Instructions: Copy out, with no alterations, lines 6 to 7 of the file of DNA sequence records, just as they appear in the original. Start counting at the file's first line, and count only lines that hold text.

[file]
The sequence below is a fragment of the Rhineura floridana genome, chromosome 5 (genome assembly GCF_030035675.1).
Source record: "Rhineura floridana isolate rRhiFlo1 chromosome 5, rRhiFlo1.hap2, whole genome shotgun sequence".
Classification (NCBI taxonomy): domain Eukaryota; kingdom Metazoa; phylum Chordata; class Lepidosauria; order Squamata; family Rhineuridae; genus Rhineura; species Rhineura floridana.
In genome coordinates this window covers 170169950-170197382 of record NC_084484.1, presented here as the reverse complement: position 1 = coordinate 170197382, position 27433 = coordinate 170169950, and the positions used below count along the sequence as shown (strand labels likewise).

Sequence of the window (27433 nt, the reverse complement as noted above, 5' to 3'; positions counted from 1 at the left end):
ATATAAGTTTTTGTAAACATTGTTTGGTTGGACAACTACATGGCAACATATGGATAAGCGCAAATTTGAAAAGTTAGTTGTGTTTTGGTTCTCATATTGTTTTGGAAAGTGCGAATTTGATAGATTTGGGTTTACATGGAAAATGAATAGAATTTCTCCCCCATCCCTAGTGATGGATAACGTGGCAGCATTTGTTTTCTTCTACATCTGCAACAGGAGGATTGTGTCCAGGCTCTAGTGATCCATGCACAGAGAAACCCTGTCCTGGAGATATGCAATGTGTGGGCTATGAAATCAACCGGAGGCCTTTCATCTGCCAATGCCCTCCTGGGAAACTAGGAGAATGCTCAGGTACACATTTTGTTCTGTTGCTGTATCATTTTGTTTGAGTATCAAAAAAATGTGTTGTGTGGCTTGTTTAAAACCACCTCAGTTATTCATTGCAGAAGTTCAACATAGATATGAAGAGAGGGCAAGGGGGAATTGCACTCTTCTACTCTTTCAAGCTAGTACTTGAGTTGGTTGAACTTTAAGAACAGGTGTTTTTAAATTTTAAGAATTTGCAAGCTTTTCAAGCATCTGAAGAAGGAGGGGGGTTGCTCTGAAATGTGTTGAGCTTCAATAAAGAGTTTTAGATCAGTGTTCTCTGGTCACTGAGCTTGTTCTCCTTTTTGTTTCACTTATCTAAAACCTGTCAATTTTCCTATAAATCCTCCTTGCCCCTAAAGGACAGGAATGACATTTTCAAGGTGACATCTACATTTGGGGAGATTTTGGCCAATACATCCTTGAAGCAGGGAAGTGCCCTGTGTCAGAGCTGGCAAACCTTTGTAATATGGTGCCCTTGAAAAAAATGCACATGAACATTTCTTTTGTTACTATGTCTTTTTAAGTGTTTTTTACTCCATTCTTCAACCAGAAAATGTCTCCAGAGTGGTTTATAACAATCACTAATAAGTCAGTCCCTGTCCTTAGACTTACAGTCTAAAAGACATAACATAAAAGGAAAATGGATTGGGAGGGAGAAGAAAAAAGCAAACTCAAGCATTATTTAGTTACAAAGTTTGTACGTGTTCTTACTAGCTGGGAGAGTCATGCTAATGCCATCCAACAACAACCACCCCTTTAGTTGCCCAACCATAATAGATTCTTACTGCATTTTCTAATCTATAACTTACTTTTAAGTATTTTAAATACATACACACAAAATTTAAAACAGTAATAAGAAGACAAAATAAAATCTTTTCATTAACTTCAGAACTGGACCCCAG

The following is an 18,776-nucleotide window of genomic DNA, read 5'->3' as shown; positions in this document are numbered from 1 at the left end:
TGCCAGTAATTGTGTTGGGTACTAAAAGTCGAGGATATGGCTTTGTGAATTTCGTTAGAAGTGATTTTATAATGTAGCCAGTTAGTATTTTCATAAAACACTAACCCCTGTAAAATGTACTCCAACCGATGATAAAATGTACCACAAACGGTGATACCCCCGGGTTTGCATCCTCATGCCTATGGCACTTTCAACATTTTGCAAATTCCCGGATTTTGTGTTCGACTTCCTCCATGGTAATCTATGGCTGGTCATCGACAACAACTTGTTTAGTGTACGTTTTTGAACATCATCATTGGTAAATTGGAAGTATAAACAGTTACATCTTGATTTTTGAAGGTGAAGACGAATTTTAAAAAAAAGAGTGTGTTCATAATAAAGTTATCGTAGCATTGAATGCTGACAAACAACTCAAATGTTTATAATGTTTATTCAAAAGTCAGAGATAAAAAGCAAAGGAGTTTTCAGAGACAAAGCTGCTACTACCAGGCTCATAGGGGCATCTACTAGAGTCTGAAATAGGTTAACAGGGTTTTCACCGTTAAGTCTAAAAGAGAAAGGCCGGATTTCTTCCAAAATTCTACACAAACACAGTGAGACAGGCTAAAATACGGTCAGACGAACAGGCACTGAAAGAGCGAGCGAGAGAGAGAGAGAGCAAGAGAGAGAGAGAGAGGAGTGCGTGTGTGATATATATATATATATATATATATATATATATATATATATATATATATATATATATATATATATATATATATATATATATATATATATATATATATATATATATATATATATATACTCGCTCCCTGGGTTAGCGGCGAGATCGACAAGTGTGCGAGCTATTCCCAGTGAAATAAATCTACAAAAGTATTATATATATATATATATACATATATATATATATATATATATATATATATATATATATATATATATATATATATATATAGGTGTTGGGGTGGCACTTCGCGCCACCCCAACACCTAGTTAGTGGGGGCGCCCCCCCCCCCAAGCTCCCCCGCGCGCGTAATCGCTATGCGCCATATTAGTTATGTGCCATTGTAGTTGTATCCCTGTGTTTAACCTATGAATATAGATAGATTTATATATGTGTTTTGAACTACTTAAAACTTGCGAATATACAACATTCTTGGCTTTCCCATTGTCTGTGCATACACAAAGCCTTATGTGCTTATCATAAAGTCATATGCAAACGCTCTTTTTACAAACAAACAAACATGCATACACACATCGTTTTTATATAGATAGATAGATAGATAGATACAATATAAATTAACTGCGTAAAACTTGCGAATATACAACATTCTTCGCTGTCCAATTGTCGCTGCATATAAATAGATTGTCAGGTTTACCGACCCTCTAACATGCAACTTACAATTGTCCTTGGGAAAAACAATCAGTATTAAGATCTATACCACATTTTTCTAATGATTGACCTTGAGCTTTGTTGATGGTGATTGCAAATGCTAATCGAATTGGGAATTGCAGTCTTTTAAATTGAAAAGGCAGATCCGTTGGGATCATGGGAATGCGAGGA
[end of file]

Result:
ATATAAGTTTTTGTAAACATTGTTTGGTTGGACAACTACATGGCAACATATGGATAAGCGCAAATTTGAAAAGTTAGTTGTGTTTTGGTTCTCATATTGTTTTGGAAAGTGCGAATTTGATAGATTTGGGTTTACATGGAAAATGAATAGAATTTCTCCCCCATCCCTAGTGATGGATAACGTGGCAGCATTTGTTTTCTTCTACATCTGCAACAGGAGGATTGTGTCCAGGCTCTAGTGATCCATGCACAGAGAAACCCTGTCCTGGAGATATGCAATGTGTGGGCTATGAAATCAACCGGAGGCCTTTCATCTGCCAATGCCCTCCTGGGAAACTAGGAGAATGCTCAGGTACACATTTTGTTCTGTTGCTGTATCATTTTGTTTGAGTATCAAAAAAATGTGTTGTGTGGCTTGTTTAAAACCACCTCAGTTATTCATTGCAGAAGTTCAACATAGATATGAAGAGAGGGCAAGGGGGAATTGCACTCTTCTACTCTTTCAAGCTAGTACTTGAGTTGGTTGAACTTTAAGAACAGGTGTTTTTAAATTTTAAGAATTTGCAAGCTTTTCAAGCATCTGAAGAAGGAGGGGGGTTGCTCTGAAATGTGTTGAGCTTCAATAAAGAGTTTTAGATCAGTGTTCTCTGGTCACTGAGCTTGTTCTCCTTTTTGTTTCACTTATCTAAAACCTGTCAATTTTCCTATAAATCCTCCTTGCCCCTAAAGGACAGGAATGACATTTTCAAGGTGACATCTACATTTGGGGAGATTTTGGCCAATACATCCTTGAAGCAGGGAAGTGCCCTGTGTCAGAGCTGGCAAACCTTTGTAATATGGTGCCCTTGAAAAAAATGCACATGAACATTTCTTTTGTTACTATGTCTTTTTAAGTGTTTTTTACTCCATTCTTCAACCAGAAAATGTCTCCAGAGTGGTTTATAACAATCACTAATAAGTCAGTCCCTGTCCTTAGACTTACAGTCTAAAAGACATAACATAAAAGGAAAATGGATTGGGAGGGAGAAGAAAAAAGCAAACTCAAGCATTATTTAGTTACAAAGTTTGTACGTGTTCTTACTAGCTGGGAGAGTCATGCTAATGCCATCCAACAACAACCACCCCTTTAGTTGCCCAACCATAATAGATTCTTACTGCATTTTCTAATCTATAACTTACTTTTAAGTATTTTAAATACATACACACAAAATTTAAAACAGTAATAAGAAGACAAAATAAAATCTTTTCATTAACTTCAGAACTGGACCCCAG

The following is an 18,776-nucleotide window of genomic DNA, read 5'->3' as shown; positions in this document are numbered from 1 at the left end: